Suppose Theory A makes a prediction about main effects and Theory B makes a prediction about interactions. Can we compare the theories with data? This question was posed on the Facebook Psychological Methods Group by Rickard Carlsson.

Uli Schimmak (@R_Index) put the discussion on general terms with this setup:

Should patients take Drug X to increase their life expectancy?

Theory A = All patients benefit equally (unlikely to be true).

Theory B1 = Women benefit, but men's LE is not affected.

Theory B2 = Women benefit, but men's LE decreases (cross-over).

Theory B3 = Women benefit, and men benefit too, but less.

We are going to assume that each of these statements represents a theoretically interesting position of constraint. The goal is to use data to state the relative evidence for or against these positions. This question is pretty hard from a frequentist perspective as there are difficult order constraints to be considered. Fortunately, it is relatively simple from a Bayesian model-comparison perspective.

### Model Specifications

The first and perhaps most important steps is representing these verbal positions as competing statistical models, or performing model specification. Model specification is a bit of an art, and here is our approach:Let \(Y_{ijk}\) be life expectancy where \(i\) denotes gender (\(i=w\) for women; \(i=m\) for men), where \(j\) denotes drug status (\(j=0\) for placebo; \(j=1\) for treatment), and where \(k\) denote the replicate as there are several people per cell. We can start with the standard setup:

\[

Y_{ijk} \sim \mbox{Normal}(\mu_{ij},\sigma^2).

\]

The next step is building in meaningful constraints on true cell means \(\mu_{ij}\). The standard approach is to think in terms of the grand mean, main effects, and interactions. We think in this case and for these positions, the standard approach is not as suitable as the following two-cornerstone approach:

\(\mu_{w0} = \alpha\)

\(\mu_{w1} = \alpha + \beta\)

\(\mu_{m0} = \gamma \)

\(\mu_{m1} = \gamma+\delta \)

With this parameterization, all the models can be expressed as various constraints on the relationship between \(\beta\), the effect for women, and \(\delta\), the effect for men.\(\mu_{w1} = \alpha + \beta\)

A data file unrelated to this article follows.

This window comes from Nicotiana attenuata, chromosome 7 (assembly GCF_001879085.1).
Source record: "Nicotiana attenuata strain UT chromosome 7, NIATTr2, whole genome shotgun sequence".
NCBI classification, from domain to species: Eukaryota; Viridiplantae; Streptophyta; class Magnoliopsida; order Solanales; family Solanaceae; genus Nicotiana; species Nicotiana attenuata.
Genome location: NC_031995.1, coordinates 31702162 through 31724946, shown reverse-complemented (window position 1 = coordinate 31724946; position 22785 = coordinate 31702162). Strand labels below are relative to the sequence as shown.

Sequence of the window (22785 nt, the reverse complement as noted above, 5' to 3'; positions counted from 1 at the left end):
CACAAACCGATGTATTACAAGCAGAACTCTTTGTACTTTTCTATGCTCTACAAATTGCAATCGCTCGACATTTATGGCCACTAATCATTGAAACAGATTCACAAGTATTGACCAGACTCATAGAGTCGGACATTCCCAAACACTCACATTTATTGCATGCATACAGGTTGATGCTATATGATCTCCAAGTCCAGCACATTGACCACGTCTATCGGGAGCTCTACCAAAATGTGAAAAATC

\(\mu_{m0} = \gamma \)

\(\mu_{m1} = \gamma+\delta \)

**Model A**: The constraint in Theory A is instantiated by setting \(\beta=\delta\). We place a half normal on this single parameter, the equal effect of the drug on men and women. See the Figure below.

**Model B1**: The constraint in Theory B1 instantiated by setting \(\beta>0\) and \(\delta=0\). A half normal on \(\beta\) will do.

**Model B2**: The constraint in Theory B2 is instantiated by setting \(\beta>0\) and \(\delta<0\). We used independent half normals here.

**Model B3**: The constrain in Theory B3 is that \(0<\delta<\beta\). This model is also shown, and it is similar to the preceding one; the difference is in the form of the constraints.

### Analysis: Smear & Compare

If we are willing to make fine specifications, as above, then it is straight forward to derive predictions for data of a set sample size. These predictions are shown as a function of the sample effect for men and women, that is, the change in lifespan between treatment and placebo for each gender. These effects are denoted as as \(\hat{\beta}\) and \(\hat{\delta}\), respectively. Here are the predictions:Notice how these predictions are smeared versions of the model. That is what sample noise does!

With these predictions, we are ready to observe data. Suppose we observe that the treatment extends women's lives by 2 years and men's lives by one year. We have now included this observed value as a red dot in the below figures.

As can be seen, the observation is best predicted by Model B3.

The Bayes factor is the relative comparisons of these predictions. We can ask how much B3 beats the other models. Here it is:

**B3 beats A by 3.7-to-1**

**B3 beats B1 by 18.2-to-1**

**B3 beats B2 by 212-to-1**